Although impact crater formation is a nearly instantaneous event, impact melt cooling is not. For large craters such as Tycho, Copernicus, and Anaxagoras, so much impact melt was created during the impact process that the crater floors were, in effect, flooded by molten seas of melt. The melt pooled in topographic lows, flowed around the central peaks, and became mixed with loose ejecta blocks to create a hummocky texture on the crater floor. Cooling cracks and collapse pits are prevalent; subparallel groupings of cracks are common near melt boundaries and in regions with entrained blocks.
Like volcanic lava, impact melt may remain molten for an appreciable amount of time - days, weeks, and years in some cases. The floor melt pond in Anaxagoras was molten for a while, and mobile enough to splash onto the crater walls to form "bathtub rings" (upper right corner in the opening image, also beautifully visible in more detail in the full NAC image). The splashing probably occurred as large blocks of wall material slumped into the ponded melt causing a tsunami of melt!
Today's Featured Image focuses on the boundary of the floor melt pond with the northern crater wall where two lobes of melt overlapped (73.830°N, 350.368°E). Looking to the left of the image, you can trace the melt contact with the crater wall and follow it toward the right side of the image. A moat-like boundary at the edge of the flow of this top layer of melt distinguishes it from the layer beneath. The stratigraphically lower layer of melt is first visible in the center of the image and extends toward the image right.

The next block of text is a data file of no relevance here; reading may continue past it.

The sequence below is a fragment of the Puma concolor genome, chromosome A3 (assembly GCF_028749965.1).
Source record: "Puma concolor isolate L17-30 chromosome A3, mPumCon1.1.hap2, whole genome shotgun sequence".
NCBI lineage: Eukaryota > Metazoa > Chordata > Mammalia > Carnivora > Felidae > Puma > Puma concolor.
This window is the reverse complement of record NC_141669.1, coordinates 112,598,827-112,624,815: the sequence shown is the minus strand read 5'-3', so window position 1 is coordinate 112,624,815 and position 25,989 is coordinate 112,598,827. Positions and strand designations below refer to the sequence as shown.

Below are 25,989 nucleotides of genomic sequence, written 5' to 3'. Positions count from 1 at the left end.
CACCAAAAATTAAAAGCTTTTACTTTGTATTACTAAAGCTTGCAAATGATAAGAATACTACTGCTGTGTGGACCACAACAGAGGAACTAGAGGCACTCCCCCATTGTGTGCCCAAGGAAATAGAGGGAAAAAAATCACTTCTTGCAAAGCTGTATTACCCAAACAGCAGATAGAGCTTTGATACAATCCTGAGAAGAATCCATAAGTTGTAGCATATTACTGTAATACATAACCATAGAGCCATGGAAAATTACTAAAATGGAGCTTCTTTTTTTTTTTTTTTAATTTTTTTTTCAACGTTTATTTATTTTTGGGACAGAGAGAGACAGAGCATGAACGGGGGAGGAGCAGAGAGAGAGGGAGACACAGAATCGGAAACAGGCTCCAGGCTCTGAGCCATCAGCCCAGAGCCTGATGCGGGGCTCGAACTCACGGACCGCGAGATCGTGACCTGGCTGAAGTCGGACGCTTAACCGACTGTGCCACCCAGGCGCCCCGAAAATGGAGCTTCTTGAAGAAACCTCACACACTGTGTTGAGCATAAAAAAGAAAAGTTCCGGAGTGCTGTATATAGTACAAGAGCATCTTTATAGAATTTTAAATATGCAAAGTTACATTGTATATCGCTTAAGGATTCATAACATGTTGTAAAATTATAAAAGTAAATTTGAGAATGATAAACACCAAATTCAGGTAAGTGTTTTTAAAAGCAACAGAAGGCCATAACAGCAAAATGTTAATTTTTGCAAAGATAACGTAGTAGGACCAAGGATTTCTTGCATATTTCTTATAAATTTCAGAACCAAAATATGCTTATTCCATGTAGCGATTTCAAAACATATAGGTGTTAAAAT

What may have happened was that this section of the melt splashed up the crater wall to form the first bathtub ring (barely visible in the opening image top right) and flowed back down the wall. Then the melt flowed up the wall again where some melt stuck to the wall because it had sufficiently cooled and a crust had formed, and the melt stuck up on the wall (lobe on the right side of the opening image). Perhaps the melt near the center of this sub-pond remained quite warm and mobile and the melt flowed again toward the wall. The melt then onlapped and superposed the cooled, frozen section of melt near the wall but the melt boundary with the wall cooled sufficiently to stick and totally freeze, thus preserving multiple splashes and slurps of melt on the crater wall. But that is only one possible story - topographic data, melt cooling models, and observations at other craters would be helpful in discovering the history of melt cooling at Anaxagoras.
Check it out! Take a look at the full LROC NAC image - how many impact melt "bathtub rings" and overlapping melt lobes can you find?
Posted by Lillian Ostrach on January 16, 2013 09:00 UTC.